Last night the Point Roberts Taxpayers’ Association held its monthly meeting. (I’m not down at the Point right now so I didn’t attend and can't report on what happened.) Both the Voters’ Association and the Taxpayers have recently been making considerable attempts to renovate their status, to reinvigorate their memberships, to become more relevant, more in-demand, more leaderly, for lack of a better word. Having put in a year on the Point Roberts Community Association, a group that continues to wither on the vine as I type these words, I can understand the desire of members to make these other groups work. But, there is also the reality of history.

As far as I know, there are no long-standing community-governance-type groups in the recent history of Point Roberts. By that, I mean groups that have even a 10-year history of creating, maintaining, and pursuing a coherent community-governance agenda. Which does not mean that there are not regular attempts to create such groups, but just that the results of such groups are spotty, at best. So, the prospect for the Voters and the Taxpayers does not look good. Currently, the two groups are considering amalgamating their groupness, thus metamorphosing into something that might be called the Point Roberts Taxpaying and/or Voting Association.

The problem with such fusion is, perhaps, that a single organization will not have enough slots for all the would-be chiefs. Two organizations? Twice as many slots. One organization? Half as many. The Taxpayers are apparently (according to their minutes) also looking into creating municipality status for Point Roberts: an option that may also create some problems around chiefs status, even fewer slots in the governance of a tiny municipality. Point Roberts may have more than its share of chiefs-in-waiting, or it may just be another by-product of American Exceptionalism—and thus found in every small and large U.S. community—whereby almost everyone thinks of himself as a potential leader.

I have been reading Winston Churchill’s books on World War II. Here was a leader. It is quite remarkable how committed he was to his vision of what had to be done. I suppose that is a good part of the definition of a leader, which may be why contemporary Liberals tend to do so poorly at the task—they always sound pretty apologetic about even having a view, let alone insisting on it, or, finally, about drawing others to their organization because of the strength of their commitment. It’s more like ‘Why don’t we all get together and see if there’s something we can agree to support/pursue/encourage/whatever.’ If the Taxpayers and the Voters get together, will they then have to figure out a mission they all can drum up some enthusiasm for? Tune in later, and see, I guess. But at the moment, if I had to pick among the Taxpayers, the Voters, and a revived Thursday night Bingo Game, it wouldn’t be a hard choice.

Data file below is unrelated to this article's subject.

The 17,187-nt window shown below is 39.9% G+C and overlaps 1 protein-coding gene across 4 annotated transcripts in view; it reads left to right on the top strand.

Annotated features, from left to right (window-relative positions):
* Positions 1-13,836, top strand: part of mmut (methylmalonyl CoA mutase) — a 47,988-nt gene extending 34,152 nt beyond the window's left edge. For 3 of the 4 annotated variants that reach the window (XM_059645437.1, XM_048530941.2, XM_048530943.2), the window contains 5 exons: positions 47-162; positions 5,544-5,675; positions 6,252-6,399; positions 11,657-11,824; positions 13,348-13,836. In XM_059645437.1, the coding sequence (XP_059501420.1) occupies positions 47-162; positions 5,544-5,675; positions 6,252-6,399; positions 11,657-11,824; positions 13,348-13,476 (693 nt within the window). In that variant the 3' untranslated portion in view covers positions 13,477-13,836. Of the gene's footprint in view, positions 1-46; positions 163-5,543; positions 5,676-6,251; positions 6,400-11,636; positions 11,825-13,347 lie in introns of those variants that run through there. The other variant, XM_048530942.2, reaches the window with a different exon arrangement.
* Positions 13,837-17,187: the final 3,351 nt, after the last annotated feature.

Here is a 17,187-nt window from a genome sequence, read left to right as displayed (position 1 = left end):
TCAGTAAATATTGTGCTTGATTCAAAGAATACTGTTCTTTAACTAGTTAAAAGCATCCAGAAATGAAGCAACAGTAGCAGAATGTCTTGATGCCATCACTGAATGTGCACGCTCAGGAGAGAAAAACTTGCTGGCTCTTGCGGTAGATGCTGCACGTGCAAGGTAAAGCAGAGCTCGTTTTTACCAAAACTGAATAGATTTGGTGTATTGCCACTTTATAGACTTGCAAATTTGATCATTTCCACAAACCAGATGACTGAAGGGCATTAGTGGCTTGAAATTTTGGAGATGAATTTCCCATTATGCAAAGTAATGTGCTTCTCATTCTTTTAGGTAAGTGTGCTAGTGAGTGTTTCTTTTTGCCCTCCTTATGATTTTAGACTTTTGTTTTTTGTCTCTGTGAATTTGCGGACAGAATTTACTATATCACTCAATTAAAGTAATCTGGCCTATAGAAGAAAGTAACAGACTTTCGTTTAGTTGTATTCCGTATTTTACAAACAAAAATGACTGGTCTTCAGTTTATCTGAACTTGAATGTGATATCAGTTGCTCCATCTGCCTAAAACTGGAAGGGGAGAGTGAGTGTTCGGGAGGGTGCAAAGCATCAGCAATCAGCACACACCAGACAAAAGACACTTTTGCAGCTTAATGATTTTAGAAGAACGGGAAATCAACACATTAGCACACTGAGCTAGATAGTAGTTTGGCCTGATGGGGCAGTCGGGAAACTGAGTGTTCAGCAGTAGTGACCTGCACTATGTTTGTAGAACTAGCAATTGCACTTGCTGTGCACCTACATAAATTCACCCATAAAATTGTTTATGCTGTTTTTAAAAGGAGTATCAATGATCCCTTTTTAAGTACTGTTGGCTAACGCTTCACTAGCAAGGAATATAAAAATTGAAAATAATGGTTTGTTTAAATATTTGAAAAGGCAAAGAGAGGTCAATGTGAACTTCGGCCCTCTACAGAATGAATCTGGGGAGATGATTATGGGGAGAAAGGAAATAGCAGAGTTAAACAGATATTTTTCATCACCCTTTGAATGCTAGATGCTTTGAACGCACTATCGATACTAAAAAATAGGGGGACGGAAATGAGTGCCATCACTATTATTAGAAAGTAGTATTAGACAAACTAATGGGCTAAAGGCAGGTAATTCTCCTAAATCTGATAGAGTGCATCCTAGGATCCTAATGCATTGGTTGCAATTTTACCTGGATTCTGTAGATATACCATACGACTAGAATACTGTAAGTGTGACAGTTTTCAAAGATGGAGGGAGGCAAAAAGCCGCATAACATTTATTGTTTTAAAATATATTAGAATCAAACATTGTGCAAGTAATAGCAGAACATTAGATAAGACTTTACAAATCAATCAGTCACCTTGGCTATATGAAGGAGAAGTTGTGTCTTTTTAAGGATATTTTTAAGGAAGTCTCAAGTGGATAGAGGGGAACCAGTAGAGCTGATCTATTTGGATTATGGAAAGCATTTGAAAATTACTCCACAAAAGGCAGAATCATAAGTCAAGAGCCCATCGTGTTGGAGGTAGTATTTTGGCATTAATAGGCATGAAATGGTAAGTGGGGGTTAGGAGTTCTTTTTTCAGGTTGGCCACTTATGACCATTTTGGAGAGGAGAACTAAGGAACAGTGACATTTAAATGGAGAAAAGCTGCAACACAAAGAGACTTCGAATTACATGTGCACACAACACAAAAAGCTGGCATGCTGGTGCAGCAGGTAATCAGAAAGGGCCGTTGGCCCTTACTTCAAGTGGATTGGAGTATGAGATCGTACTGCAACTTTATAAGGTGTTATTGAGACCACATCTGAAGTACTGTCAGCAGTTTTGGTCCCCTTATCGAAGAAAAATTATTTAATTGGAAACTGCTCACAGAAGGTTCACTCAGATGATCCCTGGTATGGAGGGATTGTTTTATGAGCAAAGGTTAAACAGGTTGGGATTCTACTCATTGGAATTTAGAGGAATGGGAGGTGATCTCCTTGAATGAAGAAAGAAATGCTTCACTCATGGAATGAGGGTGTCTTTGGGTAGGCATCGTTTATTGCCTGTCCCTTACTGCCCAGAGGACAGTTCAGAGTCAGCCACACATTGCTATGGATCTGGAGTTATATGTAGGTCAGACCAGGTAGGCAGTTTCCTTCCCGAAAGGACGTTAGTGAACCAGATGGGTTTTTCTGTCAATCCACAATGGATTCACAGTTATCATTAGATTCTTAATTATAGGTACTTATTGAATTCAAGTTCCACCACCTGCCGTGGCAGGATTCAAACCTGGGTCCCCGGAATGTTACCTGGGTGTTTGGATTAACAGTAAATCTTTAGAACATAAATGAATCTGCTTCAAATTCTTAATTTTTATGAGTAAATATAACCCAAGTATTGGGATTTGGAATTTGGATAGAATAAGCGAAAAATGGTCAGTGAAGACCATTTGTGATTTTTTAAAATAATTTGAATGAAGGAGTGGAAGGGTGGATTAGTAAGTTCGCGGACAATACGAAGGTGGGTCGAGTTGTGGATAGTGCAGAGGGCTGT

Monday, January 26, 2009

What's Ahead?


While contemplating the financial free-fall, I was wondering today what was the fate of local banks, so I Googled up Sterling Savings Bank, which has a local branch, one of two small banks in Point Roberts. I’ve never been clear about why so few people needed two banks, but maybe it’s the competition thing.

In any case, a quick perusal of Google hits suggested that our own Sterling Bank is indeed being hit hard; it’s canceled its dividend, it’s reporting $230 million in credit losses, and another $300 million loss of good will. Not much good will left after that, I’d think. The U.S. Treasury now owns $300 million of preferred stock in Sterling Savings Bank. The bank expects a net loss for the fourth quarter and the year. And we will know more about what’s to come for Sterling Savings Bank on the 27th when they issue their fourth quarter report, and you can talk with them on the morning of the 28th about it when they have a phone report. You can read this all, in their January 13th press release.

Well, as they point out in the press release, their deposits are all covered by FDIC, so we’ll just hope for the best as to what is to come on that front.


On other fronts, better news. I went out on a brief photographic safari this morning in the sun and 30 degree temperatures to ascertain signs of spring. And found lots of them, despite the great mounds of snow that were everywhere a month ago and the six weeks of freezing temperatures that are still with us.

I doubt if there will be crocuses for Valentine’s Day, but there will be crocuses.